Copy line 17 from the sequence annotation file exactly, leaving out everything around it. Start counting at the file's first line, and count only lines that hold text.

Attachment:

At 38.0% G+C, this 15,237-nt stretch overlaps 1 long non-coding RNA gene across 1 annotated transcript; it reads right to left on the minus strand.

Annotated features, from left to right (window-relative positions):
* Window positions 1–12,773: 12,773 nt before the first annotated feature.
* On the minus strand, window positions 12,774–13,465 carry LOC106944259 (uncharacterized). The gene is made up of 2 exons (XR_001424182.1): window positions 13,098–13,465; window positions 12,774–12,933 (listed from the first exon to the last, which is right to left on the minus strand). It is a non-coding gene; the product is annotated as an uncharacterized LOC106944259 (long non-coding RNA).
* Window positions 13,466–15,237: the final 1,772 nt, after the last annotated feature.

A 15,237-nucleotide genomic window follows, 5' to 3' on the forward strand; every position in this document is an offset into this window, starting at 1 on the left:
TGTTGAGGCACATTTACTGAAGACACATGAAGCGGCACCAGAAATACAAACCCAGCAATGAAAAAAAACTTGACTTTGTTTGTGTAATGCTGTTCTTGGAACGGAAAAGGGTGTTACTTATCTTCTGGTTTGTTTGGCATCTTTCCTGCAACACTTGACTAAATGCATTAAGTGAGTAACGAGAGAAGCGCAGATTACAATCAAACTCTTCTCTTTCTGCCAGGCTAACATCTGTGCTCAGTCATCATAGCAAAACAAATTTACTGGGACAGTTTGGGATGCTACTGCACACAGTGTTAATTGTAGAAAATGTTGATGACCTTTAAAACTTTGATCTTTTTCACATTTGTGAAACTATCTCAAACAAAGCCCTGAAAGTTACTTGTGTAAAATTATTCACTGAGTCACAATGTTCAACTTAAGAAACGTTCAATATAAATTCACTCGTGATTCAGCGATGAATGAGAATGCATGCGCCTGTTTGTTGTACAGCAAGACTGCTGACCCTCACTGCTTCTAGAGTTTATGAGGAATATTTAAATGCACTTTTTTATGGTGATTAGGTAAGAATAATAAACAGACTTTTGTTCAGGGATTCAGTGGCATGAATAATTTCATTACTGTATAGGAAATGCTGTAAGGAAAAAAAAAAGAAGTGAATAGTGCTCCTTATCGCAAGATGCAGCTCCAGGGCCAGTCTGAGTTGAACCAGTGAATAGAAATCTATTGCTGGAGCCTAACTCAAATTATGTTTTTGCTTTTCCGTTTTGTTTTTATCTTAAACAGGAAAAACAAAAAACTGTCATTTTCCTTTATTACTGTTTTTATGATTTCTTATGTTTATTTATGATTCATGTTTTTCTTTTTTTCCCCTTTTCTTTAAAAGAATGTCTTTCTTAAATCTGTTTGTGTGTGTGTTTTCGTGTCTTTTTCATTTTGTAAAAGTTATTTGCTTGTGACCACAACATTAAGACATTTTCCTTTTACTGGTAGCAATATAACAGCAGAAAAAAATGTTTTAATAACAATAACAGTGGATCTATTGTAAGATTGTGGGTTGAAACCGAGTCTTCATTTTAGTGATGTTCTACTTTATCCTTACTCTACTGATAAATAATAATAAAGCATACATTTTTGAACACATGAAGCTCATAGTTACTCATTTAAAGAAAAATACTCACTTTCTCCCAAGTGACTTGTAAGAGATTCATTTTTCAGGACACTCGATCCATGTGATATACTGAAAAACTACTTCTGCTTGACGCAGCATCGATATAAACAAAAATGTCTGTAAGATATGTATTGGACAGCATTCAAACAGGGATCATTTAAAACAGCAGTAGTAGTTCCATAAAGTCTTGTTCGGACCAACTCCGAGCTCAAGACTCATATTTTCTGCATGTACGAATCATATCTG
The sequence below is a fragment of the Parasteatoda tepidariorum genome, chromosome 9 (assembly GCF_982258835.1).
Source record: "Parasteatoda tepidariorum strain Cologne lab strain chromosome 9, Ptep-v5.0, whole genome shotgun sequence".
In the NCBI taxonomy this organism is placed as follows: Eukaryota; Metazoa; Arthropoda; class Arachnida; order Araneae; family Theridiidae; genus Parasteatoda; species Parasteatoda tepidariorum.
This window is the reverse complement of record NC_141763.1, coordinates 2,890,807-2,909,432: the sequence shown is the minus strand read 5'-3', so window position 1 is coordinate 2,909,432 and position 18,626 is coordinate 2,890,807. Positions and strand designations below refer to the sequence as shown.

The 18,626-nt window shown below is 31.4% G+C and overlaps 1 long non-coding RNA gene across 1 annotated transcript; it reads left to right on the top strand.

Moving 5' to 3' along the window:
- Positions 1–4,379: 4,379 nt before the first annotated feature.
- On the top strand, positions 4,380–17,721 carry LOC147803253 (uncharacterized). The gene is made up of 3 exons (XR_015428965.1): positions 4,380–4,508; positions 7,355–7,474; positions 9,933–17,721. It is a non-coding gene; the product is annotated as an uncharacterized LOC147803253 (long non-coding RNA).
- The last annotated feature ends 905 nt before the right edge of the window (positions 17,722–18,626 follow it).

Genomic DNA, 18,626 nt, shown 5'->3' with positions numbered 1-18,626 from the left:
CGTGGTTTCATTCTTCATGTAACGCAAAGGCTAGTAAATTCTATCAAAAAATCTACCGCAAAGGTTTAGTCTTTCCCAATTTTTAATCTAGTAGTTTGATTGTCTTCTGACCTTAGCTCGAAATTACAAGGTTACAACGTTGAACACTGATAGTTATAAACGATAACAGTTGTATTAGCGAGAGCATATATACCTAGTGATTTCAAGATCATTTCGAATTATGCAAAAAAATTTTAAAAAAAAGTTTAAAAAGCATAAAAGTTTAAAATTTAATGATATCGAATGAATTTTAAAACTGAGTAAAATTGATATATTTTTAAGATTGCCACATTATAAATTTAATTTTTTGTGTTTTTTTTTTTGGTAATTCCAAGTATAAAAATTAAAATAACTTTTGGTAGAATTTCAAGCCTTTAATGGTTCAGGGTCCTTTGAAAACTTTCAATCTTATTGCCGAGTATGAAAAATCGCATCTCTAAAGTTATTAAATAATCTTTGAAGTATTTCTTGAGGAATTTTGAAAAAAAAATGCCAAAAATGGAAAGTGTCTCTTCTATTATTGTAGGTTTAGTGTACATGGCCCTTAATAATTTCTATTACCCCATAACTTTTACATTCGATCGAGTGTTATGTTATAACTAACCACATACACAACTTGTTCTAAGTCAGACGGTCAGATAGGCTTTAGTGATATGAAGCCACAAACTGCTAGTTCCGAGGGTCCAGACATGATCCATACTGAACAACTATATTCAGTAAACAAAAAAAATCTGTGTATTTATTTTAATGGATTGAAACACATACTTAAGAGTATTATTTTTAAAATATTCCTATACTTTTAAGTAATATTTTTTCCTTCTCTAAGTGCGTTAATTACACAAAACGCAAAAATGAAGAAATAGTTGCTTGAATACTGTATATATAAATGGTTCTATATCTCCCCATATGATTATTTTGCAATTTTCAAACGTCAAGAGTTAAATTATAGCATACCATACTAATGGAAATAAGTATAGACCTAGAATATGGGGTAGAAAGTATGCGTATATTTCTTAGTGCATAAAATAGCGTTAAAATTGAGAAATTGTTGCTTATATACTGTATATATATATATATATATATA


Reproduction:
Genomic DNA, 18,626 nt, shown 5'->3' with positions numbered 1-18,626 from the left: